haemarthrosis


Also found in: Dictionary, Encyclopedia.

he·mar·thro·sis

(hēm'ahr-thrō'sis)
Blood in a joint.
Synonym(s): haemarthrosis.
[G. haima, blood, + arthron, joint]

haemarthrosis

Blood within a joint space. This can occur from injury or disease such as SCURVY or HAEMOPHILIA. There is pain, heat, swelling and muscle spasm. Such blood soon absorbs but repeated episodes cause damage and crippling deformity.

he·mar·thro·sis

(hēm'ahr-thrō'sis)
Blood in a joint.
Synonym(s): haemarthrosis.
[G. haima, blood, + arthron, joint]
Mentioned in ?
References in periodicals archive ?
Associated MCL injuries (41%) were more common compared to LCL injuries (3%), and 32% of ACL injuries had a haemarthrosis for this mechanism.
As factor VIII is usually only mildly reduced or normal in vWD, the manifestations in patients with haemophilia, a severe coagulation factor deficiency disorder, such as haemarthrosis and deep muscle haematomas, are rare, except in type 3 disease.
Ultrasonography in the monitoring of management of haemarthrosis. Haemophilia.
[8] observed in a canine model that weight-bearing joints, as opposed to non-weight-bearing joints with haemarthrosis, suffered progressive and degenerative damage after a bleeding episode.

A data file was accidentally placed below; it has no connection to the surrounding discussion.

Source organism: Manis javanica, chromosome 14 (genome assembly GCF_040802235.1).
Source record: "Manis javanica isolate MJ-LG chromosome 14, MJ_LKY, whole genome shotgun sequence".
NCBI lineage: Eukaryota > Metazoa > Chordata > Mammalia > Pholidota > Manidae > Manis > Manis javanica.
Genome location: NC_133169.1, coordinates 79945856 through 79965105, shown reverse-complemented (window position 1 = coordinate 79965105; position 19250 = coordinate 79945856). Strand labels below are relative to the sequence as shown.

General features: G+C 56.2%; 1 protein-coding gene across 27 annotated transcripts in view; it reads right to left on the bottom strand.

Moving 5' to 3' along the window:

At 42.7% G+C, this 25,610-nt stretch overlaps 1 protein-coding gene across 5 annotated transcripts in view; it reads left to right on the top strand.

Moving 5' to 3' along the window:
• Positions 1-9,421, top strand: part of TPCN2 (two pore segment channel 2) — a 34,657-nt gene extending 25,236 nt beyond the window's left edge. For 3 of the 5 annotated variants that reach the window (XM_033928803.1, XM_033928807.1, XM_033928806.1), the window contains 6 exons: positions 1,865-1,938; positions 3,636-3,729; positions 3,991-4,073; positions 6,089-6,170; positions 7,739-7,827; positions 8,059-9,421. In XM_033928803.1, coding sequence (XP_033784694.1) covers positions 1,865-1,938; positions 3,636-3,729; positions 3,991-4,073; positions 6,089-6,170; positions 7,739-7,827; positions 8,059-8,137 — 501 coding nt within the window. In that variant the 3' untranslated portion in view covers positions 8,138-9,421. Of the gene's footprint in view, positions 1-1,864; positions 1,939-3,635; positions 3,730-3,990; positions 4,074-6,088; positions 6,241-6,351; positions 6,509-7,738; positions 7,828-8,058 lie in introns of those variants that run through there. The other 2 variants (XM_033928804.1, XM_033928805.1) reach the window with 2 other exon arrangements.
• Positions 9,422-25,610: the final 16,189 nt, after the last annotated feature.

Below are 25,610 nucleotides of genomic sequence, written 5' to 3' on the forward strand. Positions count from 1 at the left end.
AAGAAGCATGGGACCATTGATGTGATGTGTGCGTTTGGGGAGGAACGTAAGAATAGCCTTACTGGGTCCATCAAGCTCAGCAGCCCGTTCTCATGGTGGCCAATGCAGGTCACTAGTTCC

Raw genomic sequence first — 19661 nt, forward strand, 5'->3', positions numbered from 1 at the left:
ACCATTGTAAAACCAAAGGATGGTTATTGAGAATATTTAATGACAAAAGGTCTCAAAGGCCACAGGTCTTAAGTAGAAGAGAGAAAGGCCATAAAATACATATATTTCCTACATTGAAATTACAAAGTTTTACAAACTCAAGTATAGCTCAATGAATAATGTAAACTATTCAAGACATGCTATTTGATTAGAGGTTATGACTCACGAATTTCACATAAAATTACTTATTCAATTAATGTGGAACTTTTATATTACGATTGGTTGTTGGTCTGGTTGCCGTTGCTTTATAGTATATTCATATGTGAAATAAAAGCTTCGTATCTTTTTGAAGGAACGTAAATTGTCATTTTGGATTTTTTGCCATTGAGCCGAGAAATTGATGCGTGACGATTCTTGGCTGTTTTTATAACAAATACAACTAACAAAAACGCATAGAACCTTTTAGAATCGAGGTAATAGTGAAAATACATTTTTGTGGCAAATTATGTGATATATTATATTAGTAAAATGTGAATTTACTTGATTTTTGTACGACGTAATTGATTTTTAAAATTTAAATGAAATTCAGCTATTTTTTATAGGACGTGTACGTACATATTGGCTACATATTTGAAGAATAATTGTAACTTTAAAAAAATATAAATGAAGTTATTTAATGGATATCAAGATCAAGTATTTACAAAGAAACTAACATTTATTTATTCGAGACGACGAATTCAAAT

Ultrasound showed a large periarticular haemarthrosis and an associated tear in the rotator cuff.
In 9 patients (3 women, 6 men) knee extension contracture developed after various surgical interventions and prolonged immobilization on the injured knee (meniscus tears, ligament and haemarthrosis).
Arthroscopy revealed a tense haemarthrosis and no evidence of infection; this was confirmed on microbiological cultures.
(2,3,6-9,17-21) The occurrence of subsequent swelling secondary to haemarthrosis is approximately twenty percent in a peripheral (vascular) meniscus tear.
(15) Most hemophilia A and B patients presented with bleeding after circumcision or with haemarthrosis.
Acute traumatic haemarthrosis of the knee: expectant treatment or arthroscopy?
Also ankle inversion injuries are often accompanied by a variety of physiological responses including bruising, oedema, haemarthrosis (Safran et al 1999), muscle inhibition and capsular distension (Wilkerson and Nitz 1994), and hence information gained by isolating and studying the causes of recurrent ankle sprains in simulation models that do not replicate injurious events or their associated discomfort levels adequately (e.g., Sheth et al 1997) may be of little value, especially if it is not possible to predict a priori which receptors might be implicated or redundant in any injurious sequence of events.
Experimental haemarthrosis produces mild inflammation associated with intracellular Maltese crosses.